The year is 2012. In Taiwan, a charismatic new leader named Yo Tuan occupies the Presidential Office — and he is filled with ambition to make his county independent. Across the strait, president Hu Jintao (胡錦濤) has been replaced by Wei Ching-chun, an inexperienced and somewhat stoic leader whose ability to steer the Chinese Community Party (CCP) remains unproven. In Washington, President Jocelyn Adams, an African-American woman, succeeded George W. Bush in 2008 and is seeking reelection in a country weighed down by the wars in Iraq and Afghanistan, and severe water shortages that are threatening to create domestic instability.
Thus opens Cooper’s novel, with the added threat of a Mayan prophecy that appears to predict the end of the world on Dec. 21, 2012, due to a polar shift. Hit by scandals — the nail in the coffin exposed by an investigative reporter at your very own Taipei Times — the Chinese Nationalist Party (KMT) government that replaced Chen Shui-bian (陳水扁) in 2008 has been ousted by the Democratic Progressive Party (DPP), whose leader, Yo Tuan, is portrayed as a Chen on steroids, a man with an almost supernatural ability to fire up his supporters. Riding on the backlash against the KMT, a majority in the legislature and led by a firebrand charmer, the DPP government has called for a referendum on a new constitution that would proclaim a new, independent Republic of Taiwan.
In Beijing, the developments in Taiwan are a nightmare scenario for the new president, who fears that any move toward independence on the island could have a domino effect on other parts of the country, especially Tibet and Xinjiang, as well as in Hong Kong, where activists have grown impatient with a series of broken promises by Beijing. Wei is also aware of the power plays within the CCP, with Mei Ying-jeou, who vied for the presidency with Wei, and others, such as Admiral Tang, waiting for him to commit a mistake so as to sideline him. Wei, portrayed by Cooper as an otherwise sensible man, therefore has no option but to order a determined response to Taipei’s move toward independence.
What follows is fairly predictable and draws from a scenario outlined in Richard Bush III and Michael O’Hanlon’s A War Like No Other, which characters in Cooper’s book consult on a few occasions. Taiwanese overwhelmingly vote in favor of a new constitution, Beijing imposes a blockade and Washington ends up caught in the middle. Exacerbating the pressure on President Adams is the presidential campaign, in which her opponent, Governor Todd Williams of Georgia, plays the part of the archetypical Republican who does not waste a second to accuse Adams of being soft on China or of abandoning a fellow democracy when she vacillates.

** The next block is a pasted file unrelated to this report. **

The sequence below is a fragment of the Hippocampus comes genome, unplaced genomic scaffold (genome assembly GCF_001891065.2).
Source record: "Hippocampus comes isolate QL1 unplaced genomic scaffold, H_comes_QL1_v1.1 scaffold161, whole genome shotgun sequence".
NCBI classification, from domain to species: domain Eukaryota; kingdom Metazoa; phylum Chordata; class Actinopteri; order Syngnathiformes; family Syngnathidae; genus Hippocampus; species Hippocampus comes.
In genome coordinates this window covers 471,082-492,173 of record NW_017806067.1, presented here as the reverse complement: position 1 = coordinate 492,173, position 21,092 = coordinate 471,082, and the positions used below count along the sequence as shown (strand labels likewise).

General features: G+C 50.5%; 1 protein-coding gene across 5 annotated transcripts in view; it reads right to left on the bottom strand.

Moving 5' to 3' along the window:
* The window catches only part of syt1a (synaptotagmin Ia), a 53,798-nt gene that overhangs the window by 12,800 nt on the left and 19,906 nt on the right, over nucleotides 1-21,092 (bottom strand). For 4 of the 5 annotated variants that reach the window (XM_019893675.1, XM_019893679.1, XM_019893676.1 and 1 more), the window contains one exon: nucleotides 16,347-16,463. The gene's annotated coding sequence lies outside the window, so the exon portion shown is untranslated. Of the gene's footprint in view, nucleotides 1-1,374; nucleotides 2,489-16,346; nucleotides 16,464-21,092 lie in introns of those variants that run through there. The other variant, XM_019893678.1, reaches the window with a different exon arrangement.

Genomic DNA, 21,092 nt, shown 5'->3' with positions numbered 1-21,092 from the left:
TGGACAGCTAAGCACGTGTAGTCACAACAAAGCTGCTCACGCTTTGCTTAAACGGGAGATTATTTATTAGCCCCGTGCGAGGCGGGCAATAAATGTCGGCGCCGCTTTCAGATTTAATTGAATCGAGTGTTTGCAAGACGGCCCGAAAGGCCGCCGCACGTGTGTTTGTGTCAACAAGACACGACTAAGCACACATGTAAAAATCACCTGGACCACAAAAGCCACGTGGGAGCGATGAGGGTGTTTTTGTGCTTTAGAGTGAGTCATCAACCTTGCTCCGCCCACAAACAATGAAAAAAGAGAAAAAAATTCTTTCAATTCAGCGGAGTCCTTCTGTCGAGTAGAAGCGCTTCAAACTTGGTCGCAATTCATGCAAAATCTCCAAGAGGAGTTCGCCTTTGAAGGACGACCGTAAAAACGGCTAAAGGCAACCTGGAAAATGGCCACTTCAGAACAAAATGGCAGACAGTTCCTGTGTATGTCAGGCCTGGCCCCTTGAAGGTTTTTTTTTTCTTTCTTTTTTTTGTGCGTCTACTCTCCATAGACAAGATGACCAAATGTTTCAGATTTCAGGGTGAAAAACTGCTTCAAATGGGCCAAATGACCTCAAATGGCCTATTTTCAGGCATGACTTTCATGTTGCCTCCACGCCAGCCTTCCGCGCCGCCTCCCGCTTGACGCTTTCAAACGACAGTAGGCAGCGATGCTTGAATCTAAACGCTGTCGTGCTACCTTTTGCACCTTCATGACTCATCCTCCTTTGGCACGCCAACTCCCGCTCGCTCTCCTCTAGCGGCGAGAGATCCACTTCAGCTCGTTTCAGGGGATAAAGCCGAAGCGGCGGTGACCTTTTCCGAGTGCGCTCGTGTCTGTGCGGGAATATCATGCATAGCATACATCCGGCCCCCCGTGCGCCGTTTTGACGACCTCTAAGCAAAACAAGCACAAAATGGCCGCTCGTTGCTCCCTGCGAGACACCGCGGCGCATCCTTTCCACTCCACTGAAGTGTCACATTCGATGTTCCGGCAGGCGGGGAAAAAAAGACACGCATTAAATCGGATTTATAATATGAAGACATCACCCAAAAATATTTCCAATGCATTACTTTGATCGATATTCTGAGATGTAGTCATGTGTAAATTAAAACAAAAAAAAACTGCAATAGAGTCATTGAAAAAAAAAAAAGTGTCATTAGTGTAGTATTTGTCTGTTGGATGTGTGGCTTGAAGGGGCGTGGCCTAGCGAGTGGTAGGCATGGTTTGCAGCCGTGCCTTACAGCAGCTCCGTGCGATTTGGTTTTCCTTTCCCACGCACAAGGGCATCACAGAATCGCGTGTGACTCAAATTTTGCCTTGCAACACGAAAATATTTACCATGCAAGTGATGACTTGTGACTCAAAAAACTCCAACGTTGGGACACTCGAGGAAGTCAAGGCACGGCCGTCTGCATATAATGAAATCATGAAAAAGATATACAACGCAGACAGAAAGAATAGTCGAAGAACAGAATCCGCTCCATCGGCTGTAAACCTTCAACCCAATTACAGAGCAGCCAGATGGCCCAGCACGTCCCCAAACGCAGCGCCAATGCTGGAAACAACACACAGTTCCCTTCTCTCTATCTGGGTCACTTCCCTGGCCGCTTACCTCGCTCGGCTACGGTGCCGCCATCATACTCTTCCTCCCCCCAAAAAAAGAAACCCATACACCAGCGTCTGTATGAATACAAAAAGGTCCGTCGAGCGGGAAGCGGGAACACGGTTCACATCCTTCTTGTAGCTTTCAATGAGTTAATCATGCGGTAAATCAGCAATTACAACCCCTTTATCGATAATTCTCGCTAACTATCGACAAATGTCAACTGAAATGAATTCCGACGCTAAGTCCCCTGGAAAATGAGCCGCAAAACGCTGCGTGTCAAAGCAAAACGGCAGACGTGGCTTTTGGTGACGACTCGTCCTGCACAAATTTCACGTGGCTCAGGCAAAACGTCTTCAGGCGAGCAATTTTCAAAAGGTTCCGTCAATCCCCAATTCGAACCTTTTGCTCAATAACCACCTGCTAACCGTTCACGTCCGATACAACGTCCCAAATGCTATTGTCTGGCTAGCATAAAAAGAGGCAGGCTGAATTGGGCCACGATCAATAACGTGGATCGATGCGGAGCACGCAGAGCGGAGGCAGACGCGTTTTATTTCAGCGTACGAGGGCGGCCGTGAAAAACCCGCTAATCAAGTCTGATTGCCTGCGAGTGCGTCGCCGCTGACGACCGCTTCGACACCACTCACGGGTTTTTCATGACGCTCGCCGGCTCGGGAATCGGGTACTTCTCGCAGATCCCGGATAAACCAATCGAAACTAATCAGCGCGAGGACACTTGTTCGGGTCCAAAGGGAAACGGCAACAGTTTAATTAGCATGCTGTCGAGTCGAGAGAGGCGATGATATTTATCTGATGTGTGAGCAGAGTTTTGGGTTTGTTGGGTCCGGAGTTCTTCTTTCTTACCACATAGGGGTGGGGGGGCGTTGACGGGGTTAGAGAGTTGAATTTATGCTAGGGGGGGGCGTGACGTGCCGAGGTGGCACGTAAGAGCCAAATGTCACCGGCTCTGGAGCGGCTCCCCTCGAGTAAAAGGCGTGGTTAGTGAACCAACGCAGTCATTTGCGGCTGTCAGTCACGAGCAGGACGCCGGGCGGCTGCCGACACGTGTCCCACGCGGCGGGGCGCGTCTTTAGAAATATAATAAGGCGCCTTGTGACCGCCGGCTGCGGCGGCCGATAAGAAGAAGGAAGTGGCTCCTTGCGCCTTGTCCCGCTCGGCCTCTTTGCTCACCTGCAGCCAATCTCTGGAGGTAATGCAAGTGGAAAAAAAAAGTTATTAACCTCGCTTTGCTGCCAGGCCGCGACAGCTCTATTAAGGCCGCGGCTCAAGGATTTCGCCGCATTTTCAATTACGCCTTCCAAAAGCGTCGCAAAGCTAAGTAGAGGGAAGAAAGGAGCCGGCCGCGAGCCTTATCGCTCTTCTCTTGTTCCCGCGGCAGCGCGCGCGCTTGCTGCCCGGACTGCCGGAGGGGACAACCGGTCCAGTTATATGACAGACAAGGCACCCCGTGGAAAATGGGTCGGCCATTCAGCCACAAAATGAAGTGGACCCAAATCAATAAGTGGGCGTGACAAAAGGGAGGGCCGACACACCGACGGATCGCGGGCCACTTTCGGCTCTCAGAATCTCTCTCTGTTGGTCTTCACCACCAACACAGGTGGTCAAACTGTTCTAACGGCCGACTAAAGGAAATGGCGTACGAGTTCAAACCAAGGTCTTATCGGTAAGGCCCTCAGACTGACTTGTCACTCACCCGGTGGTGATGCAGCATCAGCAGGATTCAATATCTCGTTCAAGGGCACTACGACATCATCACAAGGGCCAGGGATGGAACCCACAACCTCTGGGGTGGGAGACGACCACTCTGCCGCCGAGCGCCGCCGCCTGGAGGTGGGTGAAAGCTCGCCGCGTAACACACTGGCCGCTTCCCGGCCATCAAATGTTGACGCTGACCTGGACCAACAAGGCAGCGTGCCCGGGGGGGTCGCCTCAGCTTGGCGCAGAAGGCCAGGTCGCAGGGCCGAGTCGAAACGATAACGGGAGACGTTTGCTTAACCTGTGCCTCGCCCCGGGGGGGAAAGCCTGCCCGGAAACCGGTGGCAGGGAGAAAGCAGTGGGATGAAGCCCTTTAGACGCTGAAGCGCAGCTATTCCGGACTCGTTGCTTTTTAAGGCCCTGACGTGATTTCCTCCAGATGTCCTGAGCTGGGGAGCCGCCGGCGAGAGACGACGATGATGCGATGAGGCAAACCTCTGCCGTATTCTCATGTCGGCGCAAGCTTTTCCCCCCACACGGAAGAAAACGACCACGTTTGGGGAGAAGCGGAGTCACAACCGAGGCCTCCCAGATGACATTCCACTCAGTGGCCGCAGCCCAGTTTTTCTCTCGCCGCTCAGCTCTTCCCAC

Undaunted by the blockade and the threat of war, Yo stays the course, China sinks a few vessels approaching Taiwan, the US and Japan retaliate and the situation escalates, bringing the participants to the brink — a Cuban Missile Crisis of the 21st century that will need leadership just as great as that displayed by John F. Kennedy and Nikita Khrushchev.
As the crisis intensifies, Cooper does a fine job exploring the
process of decision-making in
Beijing and Washington, the assumptions that guide decisionmaking in all three capitals, and how Taipei and Beijing play Adams against Williams to their benefit. All of this is very plausible and instructive. Cooper also skillfully exposes the inherent contradictions in the Taiwan Relations Act and “dual deterrence,” which when push comes to shove appear to be more straightjackets than useful
instruments of diplomacy.
Given the complexity of the situation in the Taiwan Strait and the lack of understanding of — or interest in — the matter outside Asia and academic circles, Cooper’s approach is an interesting one, as the novel form, in this case a political thriller, could reach a wider audience and generate interest.
Unfortunately, Cooper tends to be a little to didactic and tries too hard to teach the reader. By telling rather than showing and doing this repeatedly throughout the book, Cooper intrudes on the narrative and ends up undercutting it. Far too often the dialogue is contrived, his characters sounding unnatural, like history or travel books, giving the impression that the author is trying to impress the reader with the places he has visited or the books he has read. In one instance, Wei is having dinner with his wife and moments after talking about their daughter’s new boyfriend, he embarks on a long, jargon-laden discussion on the three conditions necessary for a successful amphibious assault, to which his wife replies: “Remind me, my dear leader. What are the three precious advantages that make for a successful landing?”